Central High is three blocks from downtown in a century-old, brown, brick building. The parking lot is across the street and surrounded by a six-foot high fence. Only fifteen minutes past the end of the school day, the parking lot already seemed to be ninety percent empty.

I looked around the front steps, noticing Vaughn sitting on the lowest one, leaning back and looking to the sky.

I walked down and sat next to him.

“So what’s up?” I said.

He sat up, pulled a strand of hair out of his face. Then he looked up the steps. We were alone.

“I just thought I’d thank you and your dad for bringing me home last night and apologize… for breaking in and making a mess and all that.”

“I’ll pass that on to my dad,” I said.

“Yeah,” he said, “about that. See if you can do it and leave the impression that I’m not on drugs or something.”

“I can try.”

We sat in silence for a moment.

“Do you know anything about my grandfather’s powers?” He looked down at his right hand and flexed it.

“Not much more than anybody else.”

“I’m sure he could do more than this,” he said, making his fingers into a fist and then opening the fist and spreading the fingers as far apart as he could. Electricity crackled and bluish-white sparks flew from finger to finger, making the hand hard to look at for a moment.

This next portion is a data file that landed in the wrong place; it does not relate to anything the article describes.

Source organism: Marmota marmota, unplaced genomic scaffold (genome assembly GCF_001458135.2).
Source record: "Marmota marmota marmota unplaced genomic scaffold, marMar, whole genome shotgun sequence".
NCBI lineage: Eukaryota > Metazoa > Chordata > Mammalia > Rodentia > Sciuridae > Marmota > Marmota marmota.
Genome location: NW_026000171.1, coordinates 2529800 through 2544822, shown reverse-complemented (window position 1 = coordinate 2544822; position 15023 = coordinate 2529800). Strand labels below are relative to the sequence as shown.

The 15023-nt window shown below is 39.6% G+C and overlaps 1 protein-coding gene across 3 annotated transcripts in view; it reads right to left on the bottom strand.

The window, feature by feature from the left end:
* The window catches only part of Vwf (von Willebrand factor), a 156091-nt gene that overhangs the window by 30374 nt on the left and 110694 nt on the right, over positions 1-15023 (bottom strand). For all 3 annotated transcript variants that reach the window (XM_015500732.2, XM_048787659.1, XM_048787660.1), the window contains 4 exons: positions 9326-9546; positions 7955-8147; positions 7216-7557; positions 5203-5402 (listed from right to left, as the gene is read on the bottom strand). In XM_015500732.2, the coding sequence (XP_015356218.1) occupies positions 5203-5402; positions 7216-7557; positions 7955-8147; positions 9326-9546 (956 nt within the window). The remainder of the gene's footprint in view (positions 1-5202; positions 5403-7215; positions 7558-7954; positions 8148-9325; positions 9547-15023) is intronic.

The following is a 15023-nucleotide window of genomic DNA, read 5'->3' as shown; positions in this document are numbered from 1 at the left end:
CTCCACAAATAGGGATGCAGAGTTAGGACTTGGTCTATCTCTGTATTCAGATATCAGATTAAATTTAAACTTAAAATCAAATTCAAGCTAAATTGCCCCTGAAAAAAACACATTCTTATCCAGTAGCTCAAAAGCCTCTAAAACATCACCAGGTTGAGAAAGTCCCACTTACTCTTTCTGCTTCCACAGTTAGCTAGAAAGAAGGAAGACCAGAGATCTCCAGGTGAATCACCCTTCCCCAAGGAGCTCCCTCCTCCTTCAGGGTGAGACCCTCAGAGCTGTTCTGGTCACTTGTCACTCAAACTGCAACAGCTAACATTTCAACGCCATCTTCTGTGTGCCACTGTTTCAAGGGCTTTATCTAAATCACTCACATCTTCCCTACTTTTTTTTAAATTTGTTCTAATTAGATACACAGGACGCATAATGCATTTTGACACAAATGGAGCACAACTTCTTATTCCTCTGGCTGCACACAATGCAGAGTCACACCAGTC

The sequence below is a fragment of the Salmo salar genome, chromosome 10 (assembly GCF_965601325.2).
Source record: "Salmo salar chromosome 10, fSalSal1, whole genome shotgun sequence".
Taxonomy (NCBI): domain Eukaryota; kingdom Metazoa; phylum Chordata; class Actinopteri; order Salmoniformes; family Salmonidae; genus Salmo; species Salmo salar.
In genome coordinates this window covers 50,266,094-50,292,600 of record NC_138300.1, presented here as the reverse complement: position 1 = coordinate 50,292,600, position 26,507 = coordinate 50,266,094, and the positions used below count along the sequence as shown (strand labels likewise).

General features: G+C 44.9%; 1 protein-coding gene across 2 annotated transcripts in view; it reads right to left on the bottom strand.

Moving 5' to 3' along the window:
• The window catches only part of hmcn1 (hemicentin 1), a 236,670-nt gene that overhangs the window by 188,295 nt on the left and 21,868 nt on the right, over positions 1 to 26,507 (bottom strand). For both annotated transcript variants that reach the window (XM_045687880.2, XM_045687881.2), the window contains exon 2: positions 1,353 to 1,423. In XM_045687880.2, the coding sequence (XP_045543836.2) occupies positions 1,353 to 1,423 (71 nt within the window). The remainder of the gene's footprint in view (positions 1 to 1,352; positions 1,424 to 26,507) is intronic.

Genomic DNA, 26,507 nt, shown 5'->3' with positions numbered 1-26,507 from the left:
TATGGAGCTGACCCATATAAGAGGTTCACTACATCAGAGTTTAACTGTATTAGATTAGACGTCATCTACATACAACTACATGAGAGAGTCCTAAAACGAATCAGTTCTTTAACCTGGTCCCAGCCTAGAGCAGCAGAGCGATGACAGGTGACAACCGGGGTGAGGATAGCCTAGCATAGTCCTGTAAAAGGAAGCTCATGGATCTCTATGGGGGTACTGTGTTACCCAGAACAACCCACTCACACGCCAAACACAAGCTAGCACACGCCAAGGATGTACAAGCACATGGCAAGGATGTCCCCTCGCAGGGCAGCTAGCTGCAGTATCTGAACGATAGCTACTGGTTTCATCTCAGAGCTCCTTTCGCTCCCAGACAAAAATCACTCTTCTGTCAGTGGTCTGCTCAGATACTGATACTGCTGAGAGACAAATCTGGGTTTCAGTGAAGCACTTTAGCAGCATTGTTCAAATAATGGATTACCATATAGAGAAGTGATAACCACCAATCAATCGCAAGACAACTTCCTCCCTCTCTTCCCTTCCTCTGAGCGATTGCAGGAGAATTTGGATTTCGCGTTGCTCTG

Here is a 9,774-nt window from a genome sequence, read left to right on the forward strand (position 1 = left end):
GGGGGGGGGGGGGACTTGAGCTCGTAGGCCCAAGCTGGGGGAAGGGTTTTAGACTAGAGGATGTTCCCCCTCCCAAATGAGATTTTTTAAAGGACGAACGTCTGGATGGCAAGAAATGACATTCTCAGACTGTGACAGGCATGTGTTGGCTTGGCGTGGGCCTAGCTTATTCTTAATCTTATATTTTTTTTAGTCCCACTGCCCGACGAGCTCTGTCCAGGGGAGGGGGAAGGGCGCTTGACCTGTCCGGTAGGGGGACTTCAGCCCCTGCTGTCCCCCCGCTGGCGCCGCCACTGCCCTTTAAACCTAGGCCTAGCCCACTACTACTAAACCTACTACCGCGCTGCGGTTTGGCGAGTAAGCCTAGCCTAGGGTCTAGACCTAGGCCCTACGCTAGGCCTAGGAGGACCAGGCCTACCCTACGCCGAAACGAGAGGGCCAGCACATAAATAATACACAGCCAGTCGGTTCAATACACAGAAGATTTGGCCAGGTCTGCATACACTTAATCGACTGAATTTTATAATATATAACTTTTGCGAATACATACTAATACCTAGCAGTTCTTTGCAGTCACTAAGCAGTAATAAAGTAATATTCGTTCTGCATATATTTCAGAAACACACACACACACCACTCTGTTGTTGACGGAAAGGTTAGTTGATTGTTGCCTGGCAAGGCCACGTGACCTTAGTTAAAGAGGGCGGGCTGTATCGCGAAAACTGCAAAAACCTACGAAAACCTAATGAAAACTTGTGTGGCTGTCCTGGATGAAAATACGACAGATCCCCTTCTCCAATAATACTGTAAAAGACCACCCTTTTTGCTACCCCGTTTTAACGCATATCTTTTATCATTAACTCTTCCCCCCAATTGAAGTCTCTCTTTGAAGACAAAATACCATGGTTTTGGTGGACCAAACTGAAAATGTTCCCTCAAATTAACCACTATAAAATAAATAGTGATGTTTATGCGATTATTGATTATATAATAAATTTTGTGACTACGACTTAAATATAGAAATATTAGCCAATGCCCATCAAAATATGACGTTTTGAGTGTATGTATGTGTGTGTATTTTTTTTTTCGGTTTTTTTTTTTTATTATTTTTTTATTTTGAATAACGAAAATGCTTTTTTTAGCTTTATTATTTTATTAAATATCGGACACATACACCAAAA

“It is cool,” he said, “but I read that Grandpa could blow up buildings. I’m not much more than a human taser.”

“It’s only been a day,” I said.

“I suppose the powers could grow,” he said. “That would be cool.”

The front door opened behind us.

Sean Drucker walked out. Sean’s tall, blonde and curly haired. Last year he got kicked off the basketball team for drinking.

“Got what you owe me?”

Vaughn said, “No.” His tone suggested he was tired of the question.

Sean didn’t seem to have expected a yes. He didn’t even stop walking.

“What do you owe him?” I asked.

“About a thousand bucks,” Vaughn said. “And a new car.”

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About the author


Bio: Jim Zoetewey grew up in Holland, Michigan, near where L Frank Baum wrote The Wizard of Oz and other books in that series. Admittedly, Baum moved away more than sixty years before Jim was even born, but it's still kind of cool. Jim didn't attain his goal of never leaving school, but did prolong his stay as long as possible. He majored in religion and sociology at Hope College, gaining enough credits to obtain minors in ancient civilizations and creative writing—had he thought to submit applications to the relevant departments. He attended Western Theological Seminary for two years. He followed that up by getting a masters degree in sociology at Western Michigan University. Once out of school, he took up the most logical occupation for someone with his educational background: web developer and technical support. Simultaneously, he finished all but three credits of a masters in Information Systems, a degree that's actually relevant to his field. He's still not done. In the meantime, he's been writing stories about superheroes and posting them online at He's still not sure whether that was a good idea, but continues to do it anyway. He's also not sure why he's writing this in the third person, but he's never seen an author bio written in first person and doesn't want to rock the boat.

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zoetewey @zoetewey ago

30/05/2016 10:34:49Vancouver Wrote: [ -> ]Thanks for the chapter

I'm glad you're reading.